This winter, heat pump owners will be able to take part in a unique trial, saving around £100 on their bills by turning off their heat pumps for set periods of two hours. The Equinox trial will help customers save money on bills while we test the extent to which changing consumer consumption can help to increase grid flexibility. Recruitment for the trial has already begun with the aim of starting the trial in December 2022 and is being led by project partners, Octopus Energy and Sero.
Stuart Fowler, Innovation Engineer at National Grid and Equinox Project Manager, said: “Equinox is about putting customers at the heart of a more flexible energy system and seeks to utilize the supplier, customer relationship to test consumer appetite for demand side services. These services will be vital for a more flexible grid and security of supply. We are really excited about the learning potential from Equinox and glad to have such a great consortia.”
The Equinox trial, which is funded through Ofgem’s Network Innovation Competition, will run every winter from 2022 to 2025 and will test if heat pump owners are willing to reduce the temperature of their homes for short periods of time for modest financial incentives to help balance energy demand. Duration and scale of temperature reductions should mean minimal disruption to daily habits and comfort in the home.
Cheryl Hiles, Director of Energy Capital, part of the West Midlands Combined Authority, added: “The West Midlands needs our energy system to operate in a smarter way, to enable our citizens and businesses to benefit from the energy transition– we need to make our energy system work better for us, rather than just generating more energy to meet increasing demand. Energy consumers are key to this and National Grid are important partners in the region’s efforts to shape the energy system. This project will help us to understand and influence behaviors to provide a more flexible and effective energy system, and we look forward to seeing how the outcomes of the Equinox innovation project can be used to shape future consumer propositions.”
The Equinox trial will seek to understand to what extent future grid upgrades can be minimized or deferred, helping participants to reduce their future bills as well as their current ones. Furthermore, if the trial is successful, Equinox can be rolled out further afield, allowing customers outside the trial region to also benefit from bill savings.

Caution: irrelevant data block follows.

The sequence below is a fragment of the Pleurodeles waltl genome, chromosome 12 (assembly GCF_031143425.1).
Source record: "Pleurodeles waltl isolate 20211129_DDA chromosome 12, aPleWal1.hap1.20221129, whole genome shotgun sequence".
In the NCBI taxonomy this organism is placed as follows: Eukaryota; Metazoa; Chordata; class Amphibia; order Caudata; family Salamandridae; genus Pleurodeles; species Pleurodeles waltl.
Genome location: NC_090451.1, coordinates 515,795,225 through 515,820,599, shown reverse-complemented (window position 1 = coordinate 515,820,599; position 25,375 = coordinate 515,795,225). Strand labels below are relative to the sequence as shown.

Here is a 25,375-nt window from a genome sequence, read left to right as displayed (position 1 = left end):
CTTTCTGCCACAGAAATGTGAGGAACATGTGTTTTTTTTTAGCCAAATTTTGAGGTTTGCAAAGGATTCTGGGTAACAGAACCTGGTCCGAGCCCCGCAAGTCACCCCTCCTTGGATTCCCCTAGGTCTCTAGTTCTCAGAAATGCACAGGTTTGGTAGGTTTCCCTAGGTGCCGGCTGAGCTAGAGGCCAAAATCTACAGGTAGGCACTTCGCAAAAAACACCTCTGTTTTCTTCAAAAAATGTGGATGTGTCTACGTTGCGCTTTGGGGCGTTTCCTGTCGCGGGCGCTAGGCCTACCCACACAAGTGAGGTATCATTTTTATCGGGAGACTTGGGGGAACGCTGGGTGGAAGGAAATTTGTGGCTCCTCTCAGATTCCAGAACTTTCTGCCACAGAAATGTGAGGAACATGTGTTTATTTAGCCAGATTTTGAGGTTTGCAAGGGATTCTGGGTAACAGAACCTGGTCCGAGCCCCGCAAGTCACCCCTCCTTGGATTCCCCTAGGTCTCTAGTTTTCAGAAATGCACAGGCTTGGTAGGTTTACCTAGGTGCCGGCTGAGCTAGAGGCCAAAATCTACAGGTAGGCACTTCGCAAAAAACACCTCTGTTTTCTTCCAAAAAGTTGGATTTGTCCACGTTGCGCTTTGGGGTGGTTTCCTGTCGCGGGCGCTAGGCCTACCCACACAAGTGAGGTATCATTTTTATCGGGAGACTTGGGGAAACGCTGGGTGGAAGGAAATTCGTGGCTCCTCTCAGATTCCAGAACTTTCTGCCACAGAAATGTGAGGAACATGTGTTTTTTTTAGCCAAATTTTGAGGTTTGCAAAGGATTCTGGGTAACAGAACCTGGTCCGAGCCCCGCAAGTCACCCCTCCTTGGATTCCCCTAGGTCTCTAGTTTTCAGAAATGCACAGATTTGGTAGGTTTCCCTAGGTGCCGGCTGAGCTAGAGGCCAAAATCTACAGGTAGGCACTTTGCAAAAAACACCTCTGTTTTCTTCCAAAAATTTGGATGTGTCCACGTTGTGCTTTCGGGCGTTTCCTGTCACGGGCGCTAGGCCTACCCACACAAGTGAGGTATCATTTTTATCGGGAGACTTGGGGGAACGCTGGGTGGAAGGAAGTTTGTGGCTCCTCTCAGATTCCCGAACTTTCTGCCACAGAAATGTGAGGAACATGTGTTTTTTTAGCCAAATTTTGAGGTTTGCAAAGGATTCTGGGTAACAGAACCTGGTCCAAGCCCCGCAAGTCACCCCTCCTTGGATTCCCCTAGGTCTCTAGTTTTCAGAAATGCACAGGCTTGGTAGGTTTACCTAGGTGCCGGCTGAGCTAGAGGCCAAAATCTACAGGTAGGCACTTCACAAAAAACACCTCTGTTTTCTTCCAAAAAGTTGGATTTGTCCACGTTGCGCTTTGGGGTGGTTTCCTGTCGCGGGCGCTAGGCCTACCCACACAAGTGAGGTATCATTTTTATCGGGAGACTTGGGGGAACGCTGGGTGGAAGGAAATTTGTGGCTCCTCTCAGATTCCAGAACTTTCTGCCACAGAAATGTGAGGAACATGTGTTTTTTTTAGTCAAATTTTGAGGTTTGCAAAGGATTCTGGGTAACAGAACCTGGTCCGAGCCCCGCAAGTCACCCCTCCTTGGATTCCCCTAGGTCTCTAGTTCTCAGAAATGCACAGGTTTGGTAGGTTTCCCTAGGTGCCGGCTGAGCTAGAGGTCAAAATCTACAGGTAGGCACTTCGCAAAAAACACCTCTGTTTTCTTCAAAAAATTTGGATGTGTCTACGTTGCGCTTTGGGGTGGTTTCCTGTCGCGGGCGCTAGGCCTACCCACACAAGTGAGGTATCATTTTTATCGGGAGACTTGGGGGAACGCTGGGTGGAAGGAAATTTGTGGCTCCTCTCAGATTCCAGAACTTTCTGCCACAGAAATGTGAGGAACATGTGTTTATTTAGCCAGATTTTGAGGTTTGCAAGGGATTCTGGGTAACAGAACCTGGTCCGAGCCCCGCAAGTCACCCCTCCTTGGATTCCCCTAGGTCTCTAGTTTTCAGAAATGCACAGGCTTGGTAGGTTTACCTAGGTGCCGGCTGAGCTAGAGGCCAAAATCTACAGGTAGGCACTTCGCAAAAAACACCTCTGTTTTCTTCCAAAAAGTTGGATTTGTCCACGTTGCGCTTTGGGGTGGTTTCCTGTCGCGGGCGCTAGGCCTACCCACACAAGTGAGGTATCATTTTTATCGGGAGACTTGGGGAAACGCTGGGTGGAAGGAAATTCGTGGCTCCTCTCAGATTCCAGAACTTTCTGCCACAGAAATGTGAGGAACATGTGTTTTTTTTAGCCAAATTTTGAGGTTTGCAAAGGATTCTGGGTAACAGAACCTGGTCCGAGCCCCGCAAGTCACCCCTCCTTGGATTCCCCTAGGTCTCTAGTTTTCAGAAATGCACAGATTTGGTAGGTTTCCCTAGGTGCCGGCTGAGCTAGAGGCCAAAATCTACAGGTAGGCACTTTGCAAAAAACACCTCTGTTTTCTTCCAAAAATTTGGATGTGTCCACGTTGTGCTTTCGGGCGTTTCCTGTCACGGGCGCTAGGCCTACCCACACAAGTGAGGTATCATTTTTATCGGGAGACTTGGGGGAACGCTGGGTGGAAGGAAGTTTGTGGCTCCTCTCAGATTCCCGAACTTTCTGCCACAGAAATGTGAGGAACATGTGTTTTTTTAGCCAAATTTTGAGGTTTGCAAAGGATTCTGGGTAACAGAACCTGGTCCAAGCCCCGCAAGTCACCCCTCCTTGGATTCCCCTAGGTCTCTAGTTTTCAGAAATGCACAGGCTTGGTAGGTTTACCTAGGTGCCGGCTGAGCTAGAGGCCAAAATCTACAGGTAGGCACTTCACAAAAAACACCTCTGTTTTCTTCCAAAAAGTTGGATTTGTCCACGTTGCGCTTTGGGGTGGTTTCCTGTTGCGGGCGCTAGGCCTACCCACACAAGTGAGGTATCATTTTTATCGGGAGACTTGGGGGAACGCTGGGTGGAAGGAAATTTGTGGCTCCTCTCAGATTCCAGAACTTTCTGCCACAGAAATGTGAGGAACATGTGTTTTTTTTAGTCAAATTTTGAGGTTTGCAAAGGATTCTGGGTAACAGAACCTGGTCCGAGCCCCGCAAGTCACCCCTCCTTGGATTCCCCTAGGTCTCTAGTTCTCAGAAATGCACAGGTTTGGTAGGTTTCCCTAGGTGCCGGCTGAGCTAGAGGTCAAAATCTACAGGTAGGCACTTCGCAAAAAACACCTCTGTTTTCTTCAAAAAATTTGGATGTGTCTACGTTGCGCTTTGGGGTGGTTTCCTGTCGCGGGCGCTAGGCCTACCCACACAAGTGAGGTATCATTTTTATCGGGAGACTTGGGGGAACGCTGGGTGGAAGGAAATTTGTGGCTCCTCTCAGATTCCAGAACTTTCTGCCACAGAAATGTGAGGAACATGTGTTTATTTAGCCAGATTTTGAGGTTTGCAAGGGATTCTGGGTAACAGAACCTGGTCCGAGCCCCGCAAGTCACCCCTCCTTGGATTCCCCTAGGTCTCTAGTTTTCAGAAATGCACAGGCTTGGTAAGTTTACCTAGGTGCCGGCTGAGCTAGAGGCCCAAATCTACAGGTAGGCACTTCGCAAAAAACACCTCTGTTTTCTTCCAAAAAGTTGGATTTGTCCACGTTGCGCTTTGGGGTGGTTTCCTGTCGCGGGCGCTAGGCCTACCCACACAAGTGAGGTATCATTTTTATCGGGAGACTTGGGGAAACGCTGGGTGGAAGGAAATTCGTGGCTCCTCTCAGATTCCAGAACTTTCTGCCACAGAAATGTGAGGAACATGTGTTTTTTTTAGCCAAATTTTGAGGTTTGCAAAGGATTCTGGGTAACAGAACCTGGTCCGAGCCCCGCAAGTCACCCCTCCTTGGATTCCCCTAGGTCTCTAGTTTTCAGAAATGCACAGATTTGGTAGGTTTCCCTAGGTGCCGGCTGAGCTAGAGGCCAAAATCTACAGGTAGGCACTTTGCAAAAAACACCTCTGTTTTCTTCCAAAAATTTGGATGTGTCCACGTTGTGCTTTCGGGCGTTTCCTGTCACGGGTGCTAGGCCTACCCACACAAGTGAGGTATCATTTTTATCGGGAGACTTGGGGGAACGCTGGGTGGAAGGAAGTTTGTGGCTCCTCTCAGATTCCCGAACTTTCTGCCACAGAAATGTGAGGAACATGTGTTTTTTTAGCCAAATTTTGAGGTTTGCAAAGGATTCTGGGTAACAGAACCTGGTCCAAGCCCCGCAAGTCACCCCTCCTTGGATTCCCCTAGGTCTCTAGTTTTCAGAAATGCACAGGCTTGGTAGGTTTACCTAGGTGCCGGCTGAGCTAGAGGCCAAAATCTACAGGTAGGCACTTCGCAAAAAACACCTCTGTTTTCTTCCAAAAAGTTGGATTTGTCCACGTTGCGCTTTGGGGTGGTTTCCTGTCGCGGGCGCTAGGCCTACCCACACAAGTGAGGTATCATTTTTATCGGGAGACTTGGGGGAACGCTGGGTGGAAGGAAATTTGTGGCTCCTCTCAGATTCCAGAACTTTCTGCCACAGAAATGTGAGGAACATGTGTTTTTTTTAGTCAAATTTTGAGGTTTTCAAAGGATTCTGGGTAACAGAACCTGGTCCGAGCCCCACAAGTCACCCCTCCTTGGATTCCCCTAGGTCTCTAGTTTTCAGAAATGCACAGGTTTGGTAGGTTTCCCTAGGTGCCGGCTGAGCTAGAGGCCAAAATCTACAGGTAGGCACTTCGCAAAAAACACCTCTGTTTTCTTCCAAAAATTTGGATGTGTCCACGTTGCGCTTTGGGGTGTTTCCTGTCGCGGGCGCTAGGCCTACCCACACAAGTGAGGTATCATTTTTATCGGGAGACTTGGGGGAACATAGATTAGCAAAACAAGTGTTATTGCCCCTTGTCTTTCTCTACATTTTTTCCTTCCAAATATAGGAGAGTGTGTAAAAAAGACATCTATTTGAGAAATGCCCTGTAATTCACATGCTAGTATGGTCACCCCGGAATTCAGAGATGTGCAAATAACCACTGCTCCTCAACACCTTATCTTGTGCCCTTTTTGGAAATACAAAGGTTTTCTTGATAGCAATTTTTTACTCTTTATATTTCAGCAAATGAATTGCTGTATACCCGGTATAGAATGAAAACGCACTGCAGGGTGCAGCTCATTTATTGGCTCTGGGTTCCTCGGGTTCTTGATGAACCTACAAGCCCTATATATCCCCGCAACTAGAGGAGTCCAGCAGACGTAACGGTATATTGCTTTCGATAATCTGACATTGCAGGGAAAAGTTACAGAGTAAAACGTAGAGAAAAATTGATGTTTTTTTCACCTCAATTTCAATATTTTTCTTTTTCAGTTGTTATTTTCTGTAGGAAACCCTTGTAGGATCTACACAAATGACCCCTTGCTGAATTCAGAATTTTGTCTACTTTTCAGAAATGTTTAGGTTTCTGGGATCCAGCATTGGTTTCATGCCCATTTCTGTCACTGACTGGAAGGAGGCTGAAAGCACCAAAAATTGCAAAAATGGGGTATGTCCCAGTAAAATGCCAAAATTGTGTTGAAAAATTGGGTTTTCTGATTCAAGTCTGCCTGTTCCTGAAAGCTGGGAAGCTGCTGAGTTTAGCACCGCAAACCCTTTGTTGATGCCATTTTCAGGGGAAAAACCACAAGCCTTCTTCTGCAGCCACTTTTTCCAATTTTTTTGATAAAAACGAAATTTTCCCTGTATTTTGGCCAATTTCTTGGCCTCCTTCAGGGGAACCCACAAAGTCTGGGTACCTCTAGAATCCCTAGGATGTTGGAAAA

James Williams, CEO at Sero, said: “Sero was founded on the principle that connected net zero measures like heat pumps will help to enable cost saving and energy independence both to residents and the broader electricity grid.
“This is why we're thrilled to be part of the Equinox project, the first coordinated demand side response application of our proven technology, demonstrating that this technology combined with positive community engagement can help to balance the grid in times of pressure, supporting net zero targets without sacrificing resident comfort."
Alex Schoch, Head of Flexibility at Octopus Energy Group - whose customers will take part in the trial - said: “Heat pumps are the future of heating. In an increasingly green, cheap and electric grid they also pose an amazing solution to grid flexibility and resilience in the face of blackouts. The Equinox trial is seeking to prove how important these magical devices will be to the energy system of the future, while still keeping customers cozy and warm in their homes. We’re excited to get going.”
Equinox is led by National Grid (Electricity Distribution), in partnership with Octopus Energy, Passiv UK, Sero, SP Energy Networks, Welsh Government, West Midlands Combined Authority, National Energy Action (NEA), Scottish Power Energy Retail, and Guidehouse.